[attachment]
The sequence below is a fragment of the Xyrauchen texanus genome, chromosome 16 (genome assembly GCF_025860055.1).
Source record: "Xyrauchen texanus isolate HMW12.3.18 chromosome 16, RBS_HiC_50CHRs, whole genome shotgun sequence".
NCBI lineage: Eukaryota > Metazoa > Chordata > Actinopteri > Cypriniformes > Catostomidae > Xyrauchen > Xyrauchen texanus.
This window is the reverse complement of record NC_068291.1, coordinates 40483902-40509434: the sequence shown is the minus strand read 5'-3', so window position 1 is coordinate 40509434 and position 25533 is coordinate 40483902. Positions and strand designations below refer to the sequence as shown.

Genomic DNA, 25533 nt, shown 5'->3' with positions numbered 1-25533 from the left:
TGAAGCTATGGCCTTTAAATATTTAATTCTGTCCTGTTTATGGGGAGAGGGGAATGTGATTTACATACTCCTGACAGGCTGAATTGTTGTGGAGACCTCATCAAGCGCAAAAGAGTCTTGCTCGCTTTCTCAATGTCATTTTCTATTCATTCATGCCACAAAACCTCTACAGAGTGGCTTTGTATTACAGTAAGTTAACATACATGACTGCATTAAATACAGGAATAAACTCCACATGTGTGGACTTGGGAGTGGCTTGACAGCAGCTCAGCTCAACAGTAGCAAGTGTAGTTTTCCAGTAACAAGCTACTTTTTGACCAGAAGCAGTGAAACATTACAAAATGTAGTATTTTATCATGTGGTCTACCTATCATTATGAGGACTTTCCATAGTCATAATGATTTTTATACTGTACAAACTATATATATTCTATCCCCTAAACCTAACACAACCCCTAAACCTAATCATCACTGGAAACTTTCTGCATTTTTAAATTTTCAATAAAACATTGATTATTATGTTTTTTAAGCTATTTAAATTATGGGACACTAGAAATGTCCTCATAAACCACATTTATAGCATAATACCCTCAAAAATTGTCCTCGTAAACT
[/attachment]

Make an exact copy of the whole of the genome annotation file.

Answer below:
The sequence below is a fragment of the Xyrauchen texanus genome, chromosome 16 (genome assembly GCF_025860055.1).
Source record: "Xyrauchen texanus isolate HMW12.3.18 chromosome 16, RBS_HiC_50CHRs, whole genome shotgun sequence".
NCBI lineage: Eukaryota > Metazoa > Chordata > Actinopteri > Cypriniformes > Catostomidae > Xyrauchen > Xyrauchen texanus.
This window is the reverse complement of record NC_068291.1, coordinates 40483902-40509434: the sequence shown is the minus strand read 5'-3', so window position 1 is coordinate 40509434 and position 25533 is coordinate 40483902. Positions and strand designations below refer to the sequence as shown.

Genomic DNA, 25533 nt, shown 5'->3' with positions numbered 1-25533 from the left:
TGAAGCTATGGCCTTTAAATATTTAATTCTGTCCTGTTTATGGGGAGAGGGGAATGTGATTTACATACTCCTGACAGGCTGAATTGTTGTGGAGACCTCATCAAGCGCAAAAGAGTCTTGCTCGCTTTCTCAATGTCATTTTCTATTCATTCATGCCACAAAACCTCTACAGAGTGGCTTTGTATTACAGTAAGTTAACATACATGACTGCATTAAATACAGGAATAAACTCCACATGTGTGGACTTGGGAGTGGCTTGACAGCAGCTCAGCTCAACAGTAGCAAGTGTAGTTTTCCAGTAACAAGCTACTTTTTGACCAGAAGCAGTGAAACATTACAAAATGTAGTATTTTATCATGTGGTCTACCTATCATTATGAGGACTTTCCATAGTCATAATGATTTTTATACTGTACAAACTATATATATTCTATCCCCTAAACCTAACACAACCCCTAAACCTAATCATCACTGGAAACTTTCTGCATTTTTAAATTTTCAATAAAACATTGATTATTATGTTTTTTAAGCTATTTAAATTATGGGACACTAGAAATGTCCTCATAAACCACATTTATAGCATAATACCCTCAAAAATTGTCCTCGTAAACT